NORMAL — Modern teaching techniques and financial challenges were some of the topics reviewed at McLean County Unit 5’s State of the District presentation Wednesday night.
The presentation was at Normal Community High School, followed by the regular school board meeting.
Unit 5 Superintendent Mark Daniel explained the district’s achievements, goals for the future, financial outlook and student achievement data.
“In 2007, our graduate rate was 87 percent and now we’re at 91 percent. It’s an upward trend, but we’re not satisfied with that rate. We’re looking at alternative education programs and ways to engage our students in real-world activities to keep them on the track to receive a diploma,” said Daniel.
Over the last year, the district has implemented virtual classrooms, increased community partnerships and created an opportunity for high school students to earn an associate's degree through Heartland Community College.
“For the next generation of students, we expect to offer more STEM (science, technology, engineering and math) related activities and more collaboration by bringing the real world into the classroom. Things will become less and less restrictive in terms of opportunities,” said Daniel.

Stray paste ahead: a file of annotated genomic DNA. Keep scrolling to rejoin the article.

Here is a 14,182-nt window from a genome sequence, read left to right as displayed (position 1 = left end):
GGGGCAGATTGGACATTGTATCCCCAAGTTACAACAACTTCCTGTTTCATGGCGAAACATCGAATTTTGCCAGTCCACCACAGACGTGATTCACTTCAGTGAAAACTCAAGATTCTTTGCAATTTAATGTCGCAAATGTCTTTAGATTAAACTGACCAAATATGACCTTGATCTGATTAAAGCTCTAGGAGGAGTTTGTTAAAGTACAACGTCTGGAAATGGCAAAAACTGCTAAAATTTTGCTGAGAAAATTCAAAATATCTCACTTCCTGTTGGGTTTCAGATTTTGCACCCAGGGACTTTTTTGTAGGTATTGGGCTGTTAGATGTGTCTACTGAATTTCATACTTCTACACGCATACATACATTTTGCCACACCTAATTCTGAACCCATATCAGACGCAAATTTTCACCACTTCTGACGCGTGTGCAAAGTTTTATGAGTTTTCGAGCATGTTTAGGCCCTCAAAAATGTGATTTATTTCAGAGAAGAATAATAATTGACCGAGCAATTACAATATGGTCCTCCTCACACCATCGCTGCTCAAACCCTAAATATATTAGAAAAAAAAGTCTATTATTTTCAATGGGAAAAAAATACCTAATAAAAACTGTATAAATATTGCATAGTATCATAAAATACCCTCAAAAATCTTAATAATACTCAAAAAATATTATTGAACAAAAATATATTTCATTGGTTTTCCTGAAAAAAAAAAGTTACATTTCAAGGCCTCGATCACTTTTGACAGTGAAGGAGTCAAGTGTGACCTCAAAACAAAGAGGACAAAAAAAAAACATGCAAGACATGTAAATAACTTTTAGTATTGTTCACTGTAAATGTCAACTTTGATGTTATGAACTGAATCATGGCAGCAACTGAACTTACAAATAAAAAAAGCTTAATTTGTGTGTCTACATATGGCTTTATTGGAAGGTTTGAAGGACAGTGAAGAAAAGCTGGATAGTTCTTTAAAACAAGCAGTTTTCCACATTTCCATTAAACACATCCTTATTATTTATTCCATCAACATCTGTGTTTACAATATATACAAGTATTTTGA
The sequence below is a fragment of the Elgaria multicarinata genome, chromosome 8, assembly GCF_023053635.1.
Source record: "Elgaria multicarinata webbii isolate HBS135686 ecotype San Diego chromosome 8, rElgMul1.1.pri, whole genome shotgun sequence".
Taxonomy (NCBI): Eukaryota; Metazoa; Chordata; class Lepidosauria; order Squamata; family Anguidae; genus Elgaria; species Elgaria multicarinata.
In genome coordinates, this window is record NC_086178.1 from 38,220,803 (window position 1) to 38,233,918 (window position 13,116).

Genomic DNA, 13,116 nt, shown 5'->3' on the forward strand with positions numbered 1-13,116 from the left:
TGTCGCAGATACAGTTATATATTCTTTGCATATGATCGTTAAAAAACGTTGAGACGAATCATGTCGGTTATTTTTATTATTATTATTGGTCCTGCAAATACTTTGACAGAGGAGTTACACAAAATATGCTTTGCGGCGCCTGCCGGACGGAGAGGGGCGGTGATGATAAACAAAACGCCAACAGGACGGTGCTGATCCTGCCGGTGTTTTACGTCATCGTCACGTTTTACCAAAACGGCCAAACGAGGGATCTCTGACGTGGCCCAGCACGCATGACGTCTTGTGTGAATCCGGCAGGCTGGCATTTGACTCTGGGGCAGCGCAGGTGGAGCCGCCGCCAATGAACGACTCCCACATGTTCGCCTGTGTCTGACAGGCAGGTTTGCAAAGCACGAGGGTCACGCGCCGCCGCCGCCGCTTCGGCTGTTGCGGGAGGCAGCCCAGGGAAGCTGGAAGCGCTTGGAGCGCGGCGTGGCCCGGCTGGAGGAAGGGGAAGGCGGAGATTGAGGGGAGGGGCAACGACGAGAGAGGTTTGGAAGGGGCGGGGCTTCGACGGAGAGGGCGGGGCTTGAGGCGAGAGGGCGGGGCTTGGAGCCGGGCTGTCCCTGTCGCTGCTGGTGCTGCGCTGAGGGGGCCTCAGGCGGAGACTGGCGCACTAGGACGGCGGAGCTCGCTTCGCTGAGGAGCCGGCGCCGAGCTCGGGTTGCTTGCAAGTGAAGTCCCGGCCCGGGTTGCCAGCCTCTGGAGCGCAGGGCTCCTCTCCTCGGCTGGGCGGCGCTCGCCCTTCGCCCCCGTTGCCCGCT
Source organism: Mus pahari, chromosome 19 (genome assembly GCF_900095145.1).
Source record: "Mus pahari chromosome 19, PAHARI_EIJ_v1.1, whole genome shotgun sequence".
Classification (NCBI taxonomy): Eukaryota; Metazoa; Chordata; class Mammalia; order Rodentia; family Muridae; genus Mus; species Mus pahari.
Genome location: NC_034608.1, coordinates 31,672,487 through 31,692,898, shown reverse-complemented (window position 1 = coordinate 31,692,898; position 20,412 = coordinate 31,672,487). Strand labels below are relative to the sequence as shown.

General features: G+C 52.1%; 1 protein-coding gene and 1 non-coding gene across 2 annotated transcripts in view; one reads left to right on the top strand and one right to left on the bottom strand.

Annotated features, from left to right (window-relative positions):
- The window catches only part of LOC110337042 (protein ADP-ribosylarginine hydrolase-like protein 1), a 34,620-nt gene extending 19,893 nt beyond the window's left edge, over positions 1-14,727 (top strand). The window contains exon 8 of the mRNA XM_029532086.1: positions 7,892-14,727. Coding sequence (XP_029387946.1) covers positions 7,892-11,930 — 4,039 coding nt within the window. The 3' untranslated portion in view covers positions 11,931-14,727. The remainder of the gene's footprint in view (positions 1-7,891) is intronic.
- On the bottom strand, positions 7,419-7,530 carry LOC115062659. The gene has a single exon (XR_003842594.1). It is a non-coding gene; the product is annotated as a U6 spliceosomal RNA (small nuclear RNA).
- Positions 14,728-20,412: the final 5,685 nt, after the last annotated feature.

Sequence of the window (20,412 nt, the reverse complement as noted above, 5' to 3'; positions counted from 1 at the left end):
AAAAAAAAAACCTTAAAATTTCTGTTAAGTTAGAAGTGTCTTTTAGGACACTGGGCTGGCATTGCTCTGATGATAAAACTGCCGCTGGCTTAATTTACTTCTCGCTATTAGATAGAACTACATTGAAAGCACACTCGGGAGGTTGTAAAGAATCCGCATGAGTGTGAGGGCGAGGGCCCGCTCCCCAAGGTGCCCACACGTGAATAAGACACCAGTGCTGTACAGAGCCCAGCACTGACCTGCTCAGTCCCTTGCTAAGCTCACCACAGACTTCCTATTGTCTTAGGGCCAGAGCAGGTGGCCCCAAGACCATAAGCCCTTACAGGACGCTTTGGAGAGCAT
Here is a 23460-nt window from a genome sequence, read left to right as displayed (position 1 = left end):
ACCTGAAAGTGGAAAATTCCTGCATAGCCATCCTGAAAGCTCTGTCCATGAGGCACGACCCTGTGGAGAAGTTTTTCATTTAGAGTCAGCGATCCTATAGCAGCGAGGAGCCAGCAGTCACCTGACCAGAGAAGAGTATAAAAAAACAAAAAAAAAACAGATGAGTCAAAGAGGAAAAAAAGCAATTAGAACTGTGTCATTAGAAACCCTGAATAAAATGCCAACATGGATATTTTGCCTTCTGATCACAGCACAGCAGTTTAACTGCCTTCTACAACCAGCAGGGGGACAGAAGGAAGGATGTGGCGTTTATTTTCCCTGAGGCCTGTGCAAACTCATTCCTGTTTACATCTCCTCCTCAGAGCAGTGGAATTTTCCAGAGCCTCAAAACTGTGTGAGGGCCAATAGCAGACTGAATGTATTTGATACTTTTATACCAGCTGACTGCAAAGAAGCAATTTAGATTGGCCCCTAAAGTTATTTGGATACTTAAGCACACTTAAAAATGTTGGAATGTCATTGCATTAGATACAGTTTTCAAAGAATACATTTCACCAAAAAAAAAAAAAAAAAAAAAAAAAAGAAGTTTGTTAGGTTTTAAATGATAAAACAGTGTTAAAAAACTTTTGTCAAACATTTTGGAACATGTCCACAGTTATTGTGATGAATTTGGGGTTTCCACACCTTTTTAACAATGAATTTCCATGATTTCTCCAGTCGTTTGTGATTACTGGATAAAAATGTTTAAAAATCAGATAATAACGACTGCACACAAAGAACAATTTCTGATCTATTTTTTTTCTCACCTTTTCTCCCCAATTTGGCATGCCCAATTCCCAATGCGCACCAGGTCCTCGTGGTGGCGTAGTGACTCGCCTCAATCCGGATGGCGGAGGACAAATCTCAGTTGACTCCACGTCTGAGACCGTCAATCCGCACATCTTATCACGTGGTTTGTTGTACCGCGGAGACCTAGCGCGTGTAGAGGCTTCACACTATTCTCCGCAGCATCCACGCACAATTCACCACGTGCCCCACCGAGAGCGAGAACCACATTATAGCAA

Daniel said the district also is working to diversify its staff.
“Thirty percent of our student body is different than me. Those students need to see a model they can relate to and we’re working very hard to do that,” he said.
Daniel said “factors beyond the district’s control” have resulted in a structural deficit of $1.2 million for Unit 5. They include the state budget impasse, economic recession and not seeing an increase in general state aid since 2010.
“It has all been part of the perfect storm,” he said. “Because of that, we have to figure out how we’ll maintain the programs and achievements discussed tonight.”
Daniel also noted that Unit 5 was recently named by Box Clever Education as one of the top 10 school districts in America for its use of social media. The district is launching a new website design this week.
At the subsequent school board meeting, James Harden, executive director of human resources and student services, presented an enrollment report that showed a 1 percent decrease of students compared to last school year.
“Twenty-two percent of classes are under the (class-size) range we’re looking for, almost 69 percent are spot on and nearly 10 percent are over,” said Harden. “The main question is how will that impact staffing and programs at schools in future years. We have to use this as trend data to make sure we’re staging classes appropriately in the future and identifying specific needs of the staff."